Joe Manchin, the Democratic senator from West Virginia, is running out of ways to say that he is not going to get rid of the filibuster.
“I don’t know what you all don’t understand about this,” he told reporters recently. “You ask the same question every day.” He’s going to keep getting pestered.
A lot of Democrats, and evidently reporters, believe the filibuster has to go so that U.S. voting laws can be overhauled. Nothing less than democracy is at stake, they think.
It isn’t, and Manchin should stand firm.
The “voter suppression” Democrats cite is like the “voter fraud” Republicans complain about: Both sometimes happen, both are regrettable departures from democratic ideals, and both are rare.
Republicans in state legislatures have advanced some objectionable proposals: In Georgia and Texas, they considered limits on early voting on Sundays that had no rationale other than to keep Democratic vote totals down. Both proposals got justifiable criticism, and the bills were changed.
Press coverage and Democratic rhetoric have often given the mistaken impression that there is an onslaught of similar Republican legislation in the states. Their evidence includes the number of state bills that the Brennan Center for Justice, a progressive group, classifies as restrictive of voting rights — a tally that counts many bills that it also classifies as liberalizing voter access, and that ignores how many bills get introduced without ever going anywhere.
Most of these proposals are more defensible than the Sunday limits. Tightened requirements for voter identification have been a flashpoint of these debates, but they do not appear to suppress votes for any demographic group. Some of the bills are merely a partial reversal of pandemic-inspired changes to voting procedures, but are often described without that context.
The critics of most of these measures have a stronger case when it comes to questioning the motives for such efforts rather than their merits. Those motives are mixed.
A lot of Republicans have, at least in the back of their minds, the idea that low turnout benefits their party. This is both anti-democratic as a reason for legislation and increasingly mistaken as a matter of political reality. Some legislators either believe former President Donald Trump’s false claims about rampant voter fraud in the last election or are willing to pander to voters who do.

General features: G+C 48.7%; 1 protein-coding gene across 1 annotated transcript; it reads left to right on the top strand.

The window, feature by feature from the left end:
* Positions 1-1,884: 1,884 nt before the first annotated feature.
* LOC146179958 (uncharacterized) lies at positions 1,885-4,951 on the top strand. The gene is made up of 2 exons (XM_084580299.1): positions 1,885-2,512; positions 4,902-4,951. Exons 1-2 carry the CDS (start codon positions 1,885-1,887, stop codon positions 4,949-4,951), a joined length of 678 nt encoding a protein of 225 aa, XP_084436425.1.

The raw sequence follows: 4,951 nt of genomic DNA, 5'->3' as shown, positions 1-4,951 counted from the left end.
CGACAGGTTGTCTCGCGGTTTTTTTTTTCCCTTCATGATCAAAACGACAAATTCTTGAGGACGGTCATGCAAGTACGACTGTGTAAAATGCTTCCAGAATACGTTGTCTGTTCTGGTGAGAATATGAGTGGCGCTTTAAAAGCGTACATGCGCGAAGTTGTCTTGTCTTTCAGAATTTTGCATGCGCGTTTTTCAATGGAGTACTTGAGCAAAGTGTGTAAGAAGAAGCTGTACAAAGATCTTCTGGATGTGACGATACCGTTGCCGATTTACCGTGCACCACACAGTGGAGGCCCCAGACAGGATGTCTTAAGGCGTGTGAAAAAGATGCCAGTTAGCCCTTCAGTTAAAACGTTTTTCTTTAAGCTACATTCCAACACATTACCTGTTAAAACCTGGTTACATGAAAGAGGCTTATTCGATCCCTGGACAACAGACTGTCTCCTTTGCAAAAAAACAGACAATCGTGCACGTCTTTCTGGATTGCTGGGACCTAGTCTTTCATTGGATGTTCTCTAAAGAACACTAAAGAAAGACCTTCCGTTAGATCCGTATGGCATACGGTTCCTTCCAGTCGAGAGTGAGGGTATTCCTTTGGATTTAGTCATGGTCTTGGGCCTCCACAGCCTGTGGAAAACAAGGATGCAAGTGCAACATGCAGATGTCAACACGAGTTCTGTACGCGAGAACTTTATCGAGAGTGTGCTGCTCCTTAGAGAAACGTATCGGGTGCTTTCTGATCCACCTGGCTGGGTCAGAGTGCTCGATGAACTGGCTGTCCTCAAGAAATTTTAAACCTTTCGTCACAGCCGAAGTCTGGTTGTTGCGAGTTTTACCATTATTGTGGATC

They ought to tell the truth about those claims; but that doesn’t mean they should vote against these bills. A few people have been able to walk a straight line through this morass.
Brad Raffensperger, Georgia’s Republican secretary of state, stood up against his party by debunking Trump’s untruths about how the election went in his state, then stood up against the Democrats’ misrepresentations of the state’s new election law, which he largely favored.
The worst thing about Republicans’ voting bills in the states is their tendency to diminish public confidence in an election system that is working pretty well. They diminish that confidence both because some Republicans, in promoting them, are exaggerating the need for reforms, and because some Democratic voters, watching party-line votes to change procedures, understandably fear the worst.
It would be much worse to do the same thing at the national level. For starters, many provisions in the Democrats’ voting bill, the For the People Act, are unconstitutional. Courts already found one of them, a regulation of online political ads, to be unconstitutional when Maryland tried it.
Manchin thinks the bill is too broad and too partisan. Those aren’t its only problems: It’s also a potential administrative nightmare for state election officials. But he is correct on both counts.
The bill is a laundry list of progressive wishes that often bear little relation to the “voting rights” label affixed to it. Taxpayer funding of campaigns and a code of ethics for the Supreme Court, both in the bill, have nothing to do with the ease of voting. And the provisions that actually deal with voting are also too sweeping: There is no reason that every state should be forced to discard voter-ID laws.
But Manchin has put his finger on what would be wrong with passing even a slimmed-down version of the bill. “How in the world could you, with the tension we have right now, allow a voting bill to restructure the voting of America on a partisan line?” he asked in April.
Trust in the system, already dangerously low, would fall further. And the corrosive effect of too much loose talk about voter fraud and suppression would be compounded if the Senate first slashed away at the rights of political minorities so it could change election laws. If progressives keep ignoring what Manchin is saying, he should ignore their howls of frustration.
Ramesh Ponnuru is a Bloomberg View columnist. He is a senior editor of National Review and the author of "The Party of Death: The Democrats, the Media, the Courts, and the Disregard for Human Life." Read Ramesh Ponnuru's Reports — More Here.
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